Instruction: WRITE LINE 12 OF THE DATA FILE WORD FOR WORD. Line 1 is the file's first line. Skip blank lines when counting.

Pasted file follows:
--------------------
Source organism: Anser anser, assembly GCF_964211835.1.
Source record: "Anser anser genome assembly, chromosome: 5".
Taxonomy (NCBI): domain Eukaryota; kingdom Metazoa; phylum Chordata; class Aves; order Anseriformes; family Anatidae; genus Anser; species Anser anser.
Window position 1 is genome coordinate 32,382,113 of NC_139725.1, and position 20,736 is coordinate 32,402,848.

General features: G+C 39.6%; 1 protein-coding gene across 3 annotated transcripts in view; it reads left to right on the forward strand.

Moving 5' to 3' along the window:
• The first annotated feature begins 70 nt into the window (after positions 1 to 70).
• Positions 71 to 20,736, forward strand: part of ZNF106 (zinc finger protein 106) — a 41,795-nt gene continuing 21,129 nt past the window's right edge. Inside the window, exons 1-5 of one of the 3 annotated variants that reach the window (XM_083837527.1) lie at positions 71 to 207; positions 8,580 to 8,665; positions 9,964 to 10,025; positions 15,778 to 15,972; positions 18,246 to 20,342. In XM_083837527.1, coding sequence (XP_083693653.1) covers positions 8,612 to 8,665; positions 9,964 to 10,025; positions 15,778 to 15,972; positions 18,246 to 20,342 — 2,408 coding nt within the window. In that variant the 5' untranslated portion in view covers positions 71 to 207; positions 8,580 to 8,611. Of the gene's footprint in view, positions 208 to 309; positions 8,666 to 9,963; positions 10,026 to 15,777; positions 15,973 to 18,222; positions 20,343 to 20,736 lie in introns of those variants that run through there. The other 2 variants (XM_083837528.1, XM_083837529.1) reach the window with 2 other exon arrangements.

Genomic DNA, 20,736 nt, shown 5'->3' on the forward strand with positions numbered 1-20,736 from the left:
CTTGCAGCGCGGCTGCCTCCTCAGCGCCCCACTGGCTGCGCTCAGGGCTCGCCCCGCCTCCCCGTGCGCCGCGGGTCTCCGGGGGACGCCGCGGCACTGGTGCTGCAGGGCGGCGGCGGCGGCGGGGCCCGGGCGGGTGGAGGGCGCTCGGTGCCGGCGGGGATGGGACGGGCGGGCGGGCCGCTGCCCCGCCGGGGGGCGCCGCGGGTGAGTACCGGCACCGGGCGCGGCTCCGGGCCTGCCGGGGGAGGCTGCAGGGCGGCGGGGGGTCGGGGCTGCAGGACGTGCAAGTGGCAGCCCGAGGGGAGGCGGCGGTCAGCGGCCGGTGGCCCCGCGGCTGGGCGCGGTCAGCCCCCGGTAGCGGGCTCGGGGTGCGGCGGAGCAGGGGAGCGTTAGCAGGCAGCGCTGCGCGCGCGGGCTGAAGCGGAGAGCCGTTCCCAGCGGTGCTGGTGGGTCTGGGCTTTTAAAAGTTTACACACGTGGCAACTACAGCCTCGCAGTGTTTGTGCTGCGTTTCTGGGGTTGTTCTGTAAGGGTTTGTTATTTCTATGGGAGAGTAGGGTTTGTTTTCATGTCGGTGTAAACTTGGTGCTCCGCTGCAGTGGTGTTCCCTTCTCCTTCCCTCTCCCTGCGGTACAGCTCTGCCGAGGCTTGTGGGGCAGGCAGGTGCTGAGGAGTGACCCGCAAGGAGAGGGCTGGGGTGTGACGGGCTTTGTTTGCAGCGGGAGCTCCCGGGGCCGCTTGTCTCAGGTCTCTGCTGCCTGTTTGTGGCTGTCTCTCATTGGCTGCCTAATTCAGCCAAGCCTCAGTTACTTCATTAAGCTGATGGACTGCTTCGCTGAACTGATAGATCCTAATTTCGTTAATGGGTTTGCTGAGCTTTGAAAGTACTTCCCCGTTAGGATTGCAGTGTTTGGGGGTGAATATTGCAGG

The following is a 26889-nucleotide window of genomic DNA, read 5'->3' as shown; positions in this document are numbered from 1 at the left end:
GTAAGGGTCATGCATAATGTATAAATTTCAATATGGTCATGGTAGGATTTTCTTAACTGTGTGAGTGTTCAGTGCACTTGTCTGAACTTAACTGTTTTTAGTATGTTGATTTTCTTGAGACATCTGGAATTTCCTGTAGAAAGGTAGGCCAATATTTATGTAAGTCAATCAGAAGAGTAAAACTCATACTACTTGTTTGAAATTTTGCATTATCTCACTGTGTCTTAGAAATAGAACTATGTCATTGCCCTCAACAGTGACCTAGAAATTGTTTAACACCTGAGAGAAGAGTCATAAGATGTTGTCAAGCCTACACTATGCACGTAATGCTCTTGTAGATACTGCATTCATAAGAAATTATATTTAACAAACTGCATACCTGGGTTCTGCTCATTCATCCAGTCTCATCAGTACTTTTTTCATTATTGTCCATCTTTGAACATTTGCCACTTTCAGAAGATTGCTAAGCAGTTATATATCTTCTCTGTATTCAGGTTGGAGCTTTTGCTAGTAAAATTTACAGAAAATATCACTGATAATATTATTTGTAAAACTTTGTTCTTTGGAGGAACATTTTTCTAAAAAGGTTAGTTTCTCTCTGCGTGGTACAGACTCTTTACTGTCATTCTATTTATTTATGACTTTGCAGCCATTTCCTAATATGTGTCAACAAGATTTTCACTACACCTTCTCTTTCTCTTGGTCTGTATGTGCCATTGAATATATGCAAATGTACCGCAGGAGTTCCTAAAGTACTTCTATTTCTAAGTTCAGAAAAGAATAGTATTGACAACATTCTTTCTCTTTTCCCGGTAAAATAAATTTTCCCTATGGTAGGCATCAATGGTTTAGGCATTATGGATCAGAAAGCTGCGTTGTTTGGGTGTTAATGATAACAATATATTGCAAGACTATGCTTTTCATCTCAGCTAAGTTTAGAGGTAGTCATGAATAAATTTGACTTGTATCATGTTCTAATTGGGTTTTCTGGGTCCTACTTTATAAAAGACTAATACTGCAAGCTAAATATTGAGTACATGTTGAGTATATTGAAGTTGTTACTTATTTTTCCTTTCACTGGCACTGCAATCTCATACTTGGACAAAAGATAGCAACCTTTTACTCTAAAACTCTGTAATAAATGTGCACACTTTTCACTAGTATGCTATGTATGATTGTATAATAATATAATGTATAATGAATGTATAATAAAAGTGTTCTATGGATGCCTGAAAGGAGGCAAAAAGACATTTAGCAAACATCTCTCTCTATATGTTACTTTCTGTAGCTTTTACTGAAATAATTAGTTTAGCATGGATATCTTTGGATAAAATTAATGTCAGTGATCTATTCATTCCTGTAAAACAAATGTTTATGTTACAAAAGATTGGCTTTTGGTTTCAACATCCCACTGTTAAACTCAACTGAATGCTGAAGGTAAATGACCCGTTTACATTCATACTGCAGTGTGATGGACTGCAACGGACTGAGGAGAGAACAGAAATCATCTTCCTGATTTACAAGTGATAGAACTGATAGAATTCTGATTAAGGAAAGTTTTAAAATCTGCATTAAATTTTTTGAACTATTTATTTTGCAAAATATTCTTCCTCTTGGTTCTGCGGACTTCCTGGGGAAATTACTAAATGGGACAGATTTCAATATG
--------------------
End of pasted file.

GTAAGGGTCATGCATAATGTATAAATTTCAATATGGTCATGGTAGGATTTTCTTAACTGTGTGAGTGTTCAGTGCACTTGTCTGAACTTAACTGTTTTTAGTATGTTGATTTTCTTGAGACATCTGGAATTTCCTGTAGAAAGGTAGGCCAATATTTATGTAAGTCAATCAGAAGAGTAAAACTCATACTACTTGTTTGAAATTTTGCATTATCTCACTGTGTCTTAGAAATAGAACTATGTCATTGCCCTCAACAGTGACCTAGAAATTGTTTAACACCTGAGAGAAGAGTCATAAGATGTTGTCAAGCCTACACTATGCACGTAATGCTCTTGTAGATACTGCATTCATAAGAAATTATATTTAACAAACTGCATACCTGGGTTCTGCTCATTCATCCAGTCTCATCAGTACTTTTTTCATTATTGTCCATCTTTGAACATTTGCCACTTTCAGAAGATTGCTAAGCAGTTATATATCTTCTCTGTATTCAGGTTGGAGCTTTTGCTAGTAAAATTTACAGAAAATATCACTGATAATATTATTTGTAAAACTTTGTTCTTTGGAGGAACATTTTTCTAAAAAGGTTAGTTTCTCTCTGCGTGGTACAGACTCTTTACTGTCATTCTATTTATTTATGACTTTGCAGCCATTTCCTAATATGTGTCAACAAGATTTTCACTACACCTTCTCTTTCTCTTGGTCTGTATGTGCCATTGAATATATGCAAATGTACCGCAGGAGTTCCTAAAGTACTTCTATTTCTAAGTTCAGAAAAGAATAGTATTGACAACATTCTTTCTCTTTTCCCGGTAAAATAAATTTTCCCTATGGTAGGCATCAATGGTTTAGGCATTATGGATCAGAAAGCTGCGTTGTTTGGGTGTTAATGATAACAATATATTGCAAGACTATGCTTTTCATCTCAGCTAAGTTTAGAGGTAGTCATGAATAAATTTGACTTGTATCATGTTCTAATTGGGTTTTCTGGGTCCTACTTTATAAAAGACTAATACTGCAAGCTAAATATTGAGTACATGTTGAGTATATTGAAGTTGTTACTTATTTTTCCTTTCACTGGCACTGCAATCTCATACTTGGACAAAAGATAGCAACCTTTTACTCTAAAACTCTGTAATAAATGTGCACACTTTTCACTAGTATGCTATGTATGATTGTATAATAATATAATGTATAATGAATGTATAATAAAAGTGTTCTATGGATGCCTGAAAGGAGGCAAAAAGACATTTAGCAAACATCTCTCTCTATATGTTACTTTCTGTAGCTTTTACTGAAATAATTAGTTTAGCATGGATATCTTTGGATAAAATTAATGTCAGTGATCTATTCATTCCTGTAAAACAAATGTTTATGTTACAAAAGATTGGCTTTTGGTTTCAACATCCCACTGTTAAACTCAACTGAATGCTGAAGGTAAATGACCCGTTTACATTCATACTGCAGTGTGATGGACTGCAACGGACTGAGGAGAGAACAGAAATCATCTTCCTGATTTACAAGTGATAGAACTGATAGAATTCTGATTAAGGAAAGTTTTAAAATCTGCATTAAATTTTTTGAACTATTTATTTTGCAAAATATTCTTCCTCTTGGTTCTGCGGACTTCCTGGGGAAATTACTAAATGGGACAGATTTCAATATG